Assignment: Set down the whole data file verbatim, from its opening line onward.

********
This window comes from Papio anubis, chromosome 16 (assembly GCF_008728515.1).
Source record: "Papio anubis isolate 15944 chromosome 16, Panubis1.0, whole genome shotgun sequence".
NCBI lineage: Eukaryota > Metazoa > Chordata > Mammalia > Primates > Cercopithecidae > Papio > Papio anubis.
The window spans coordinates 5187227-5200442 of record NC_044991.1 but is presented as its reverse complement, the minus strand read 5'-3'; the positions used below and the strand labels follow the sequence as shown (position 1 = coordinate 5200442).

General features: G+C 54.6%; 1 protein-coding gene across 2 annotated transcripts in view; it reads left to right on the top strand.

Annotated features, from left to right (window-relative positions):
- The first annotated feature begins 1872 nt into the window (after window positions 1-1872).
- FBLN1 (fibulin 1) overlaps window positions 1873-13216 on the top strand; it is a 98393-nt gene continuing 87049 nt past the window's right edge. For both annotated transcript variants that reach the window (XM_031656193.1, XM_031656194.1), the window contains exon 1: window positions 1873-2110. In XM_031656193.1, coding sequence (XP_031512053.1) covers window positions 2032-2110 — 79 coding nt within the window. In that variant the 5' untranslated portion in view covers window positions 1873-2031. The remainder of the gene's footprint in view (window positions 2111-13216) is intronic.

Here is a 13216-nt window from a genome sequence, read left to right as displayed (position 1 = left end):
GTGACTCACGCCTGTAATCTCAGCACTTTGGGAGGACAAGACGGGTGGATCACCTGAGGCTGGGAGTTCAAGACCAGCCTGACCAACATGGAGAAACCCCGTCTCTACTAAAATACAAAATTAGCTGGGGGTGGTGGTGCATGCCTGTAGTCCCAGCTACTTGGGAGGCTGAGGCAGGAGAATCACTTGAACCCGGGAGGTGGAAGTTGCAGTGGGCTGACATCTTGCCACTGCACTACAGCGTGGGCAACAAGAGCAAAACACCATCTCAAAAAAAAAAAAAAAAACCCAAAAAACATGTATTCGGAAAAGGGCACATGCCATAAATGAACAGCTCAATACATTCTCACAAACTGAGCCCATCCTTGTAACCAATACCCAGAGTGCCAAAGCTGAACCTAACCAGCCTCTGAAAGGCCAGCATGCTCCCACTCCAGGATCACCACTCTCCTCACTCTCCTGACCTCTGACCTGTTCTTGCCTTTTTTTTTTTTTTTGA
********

This window comes from Papio anubis, chromosome 16 (assembly GCF_008728515.1).
Source record: "Papio anubis isolate 15944 chromosome 16, Panubis1.0, whole genome shotgun sequence".
NCBI lineage: Eukaryota > Metazoa > Chordata > Mammalia > Primates > Cercopithecidae > Papio > Papio anubis.
The window spans coordinates 5187227-5200442 of record NC_044991.1 but is presented as its reverse complement, the minus strand read 5'-3'; the positions used below and the strand labels follow the sequence as shown (position 1 = coordinate 5200442).

General features: G+C 54.6%; 1 protein-coding gene across 2 annotated transcripts in view; it reads left to right on the top strand.

Annotated features, from left to right (window-relative positions):
- The first annotated feature begins 1872 nt into the window (after window positions 1-1872).
- FBLN1 (fibulin 1) overlaps window positions 1873-13216 on the top strand; it is a 98393-nt gene continuing 87049 nt past the window's right edge. For both annotated transcript variants that reach the window (XM_031656193.1, XM_031656194.1), the window contains exon 1: window positions 1873-2110. In XM_031656193.1, coding sequence (XP_031512053.1) covers window positions 2032-2110 — 79 coding nt within the window. In that variant the 5' untranslated portion in view covers window positions 1873-2031. The remainder of the gene's footprint in view (window positions 2111-13216) is intronic.

Here is a 13216-nt window from a genome sequence, read left to right as displayed (position 1 = left end):
GTGACTCACGCCTGTAATCTCAGCACTTTGGGAGGACAAGACGGGTGGATCACCTGAGGCTGGGAGTTCAAGACCAGCCTGACCAACATGGAGAAACCCCGTCTCTACTAAAATACAAAATTAGCTGGGGGTGGTGGTGCATGCCTGTAGTCCCAGCTACTTGGGAGGCTGAGGCAGGAGAATCACTTGAACCCGGGAGGTGGAAGTTGCAGTGGGCTGACATCTTGCCACTGCACTACAGCGTGGGCAACAAGAGCAAAACACCATCTCAAAAAAAAAAAAAAAAACCCAAAAAACATGTATTCGGAAAAGGGCACATGCCATAAATGAACAGCTCAATACATTCTCACAAACTGAGCCCATCCTTGTAACCAATACCCAGAGTGCCAAAGCTGAACCTAACCAGCCTCTGAAAGGCCAGCATGCTCCCACTCCAGGATCACCACTCTCCTCACTCTCCTGACCTCTGACCTGTTCTTGCCTTTTTTTTTTTTTTTGA